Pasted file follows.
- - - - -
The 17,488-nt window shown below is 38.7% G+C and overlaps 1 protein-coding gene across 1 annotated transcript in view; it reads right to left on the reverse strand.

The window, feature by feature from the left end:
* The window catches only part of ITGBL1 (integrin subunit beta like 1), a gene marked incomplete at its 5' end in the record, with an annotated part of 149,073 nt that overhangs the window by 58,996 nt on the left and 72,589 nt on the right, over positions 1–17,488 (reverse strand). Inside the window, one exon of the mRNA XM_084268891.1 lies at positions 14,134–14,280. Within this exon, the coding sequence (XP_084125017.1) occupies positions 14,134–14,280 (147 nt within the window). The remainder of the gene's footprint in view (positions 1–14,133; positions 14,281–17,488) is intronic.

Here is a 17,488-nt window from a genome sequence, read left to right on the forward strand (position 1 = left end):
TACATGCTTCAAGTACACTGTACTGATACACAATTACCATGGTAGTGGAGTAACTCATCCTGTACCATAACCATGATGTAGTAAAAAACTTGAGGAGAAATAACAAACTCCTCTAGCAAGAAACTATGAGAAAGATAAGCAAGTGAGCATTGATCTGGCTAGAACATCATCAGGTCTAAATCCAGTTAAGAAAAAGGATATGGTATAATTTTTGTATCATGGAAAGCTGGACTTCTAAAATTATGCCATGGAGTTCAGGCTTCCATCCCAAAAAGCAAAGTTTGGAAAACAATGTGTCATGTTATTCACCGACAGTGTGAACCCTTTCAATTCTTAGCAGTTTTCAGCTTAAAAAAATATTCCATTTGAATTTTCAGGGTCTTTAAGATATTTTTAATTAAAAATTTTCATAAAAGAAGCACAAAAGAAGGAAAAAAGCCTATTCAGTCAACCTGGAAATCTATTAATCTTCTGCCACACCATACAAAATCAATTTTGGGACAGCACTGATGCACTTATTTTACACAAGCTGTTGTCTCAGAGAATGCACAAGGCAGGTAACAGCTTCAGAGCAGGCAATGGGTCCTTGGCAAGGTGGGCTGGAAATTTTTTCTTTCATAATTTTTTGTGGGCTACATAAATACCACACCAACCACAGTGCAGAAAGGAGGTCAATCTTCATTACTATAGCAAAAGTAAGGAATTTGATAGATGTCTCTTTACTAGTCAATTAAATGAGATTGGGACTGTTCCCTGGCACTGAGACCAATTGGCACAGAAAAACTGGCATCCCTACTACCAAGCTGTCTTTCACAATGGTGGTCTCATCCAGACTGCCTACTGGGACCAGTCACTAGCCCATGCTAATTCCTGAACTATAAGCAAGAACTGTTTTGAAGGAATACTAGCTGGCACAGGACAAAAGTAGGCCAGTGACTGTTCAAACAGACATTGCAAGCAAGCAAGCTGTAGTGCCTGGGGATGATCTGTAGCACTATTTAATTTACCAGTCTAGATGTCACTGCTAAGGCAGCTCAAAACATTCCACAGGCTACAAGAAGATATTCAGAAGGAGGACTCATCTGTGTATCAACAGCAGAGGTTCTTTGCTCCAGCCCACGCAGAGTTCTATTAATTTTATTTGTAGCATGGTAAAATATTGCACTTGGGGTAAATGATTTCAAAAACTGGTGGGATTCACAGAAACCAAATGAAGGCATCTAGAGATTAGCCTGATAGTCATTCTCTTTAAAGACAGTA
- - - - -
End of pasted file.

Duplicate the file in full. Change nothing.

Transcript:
The 17,488-nt window shown below is 38.7% G+C and overlaps 1 protein-coding gene across 1 annotated transcript in view; it reads right to left on the reverse strand.

The window, feature by feature from the left end:
* The window catches only part of ITGBL1 (integrin subunit beta like 1), a gene marked incomplete at its 5' end in the record, with an annotated part of 149,073 nt that overhangs the window by 58,996 nt on the left and 72,589 nt on the right, over positions 1–17,488 (reverse strand). Inside the window, one exon of the mRNA XM_084268891.1 lies at positions 14,134–14,280. Within this exon, the coding sequence (XP_084125017.1) occupies positions 14,134–14,280 (147 nt within the window). The remainder of the gene's footprint in view (positions 1–14,133; positions 14,281–17,488) is intronic.

Here is a 17,488-nt window from a genome sequence, read left to right on the forward strand (position 1 = left end):
TACATGCTTCAAGTACACTGTACTGATACACAATTACCATGGTAGTGGAGTAACTCATCCTGTACCATAACCATGATGTAGTAAAAAACTTGAGGAGAAATAACAAACTCCTCTAGCAAGAAACTATGAGAAAGATAAGCAAGTGAGCATTGATCTGGCTAGAACATCATCAGGTCTAAATCCAGTTAAGAAAAAGGATATGGTATAATTTTTGTATCATGGAAAGCTGGACTTCTAAAATTATGCCATGGAGTTCAGGCTTCCATCCCAAAAAGCAAAGTTTGGAAAACAATGTGTCATGTTATTCACCGACAGTGTGAACCCTTTCAATTCTTAGCAGTTTTCAGCTTAAAAAAATATTCCATTTGAATTTTCAGGGTCTTTAAGATATTTTTAATTAAAAATTTTCATAAAAGAAGCACAAAAGAAGGAAAAAAGCCTATTCAGTCAACCTGGAAATCTATTAATCTTCTGCCACACCATACAAAATCAATTTTGGGACAGCACTGATGCACTTATTTTACACAAGCTGTTGTCTCAGAGAATGCACAAGGCAGGTAACAGCTTCAGAGCAGGCAATGGGTCCTTGGCAAGGTGGGCTGGAAATTTTTTCTTTCATAATTTTTTGTGGGCTACATAAATACCACACCAACCACAGTGCAGAAAGGAGGTCAATCTTCATTACTATAGCAAAAGTAAGGAATTTGATAGATGTCTCTTTACTAGTCAATTAAATGAGATTGGGACTGTTCCCTGGCACTGAGACCAATTGGCACAGAAAAACTGGCATCCCTACTACCAAGCTGTCTTTCACAATGGTGGTCTCATCCAGACTGCCTACTGGGACCAGTCACTAGCCCATGCTAATTCCTGAACTATAAGCAAGAACTGTTTTGAAGGAATACTAGCTGGCACAGGACAAAAGTAGGCCAGTGACTGTTCAAACAGACATTGCAAGCAAGCAAGCTGTAGTGCCTGGGGATGATCTGTAGCACTATTTAATTTACCAGTCTAGATGTCACTGCTAAGGCAGCTCAAAACATTCCACAGGCTACAAGAAGATATTCAGAAGGAGGACTCATCTGTGTATCAACAGCAGAGGTTCTTTGCTCCAGCCCACGCAGAGTTCTATTAATTTTATTTGTAGCATGGTAAAATATTGCACTTGGGGTAAATGATTTCAAAAACTGGTGGGATTCACAGAAACCAAATGAAGGCATCTAGAGATTAGCCTGATAGTCATTCTCTTTAAAGACAGTA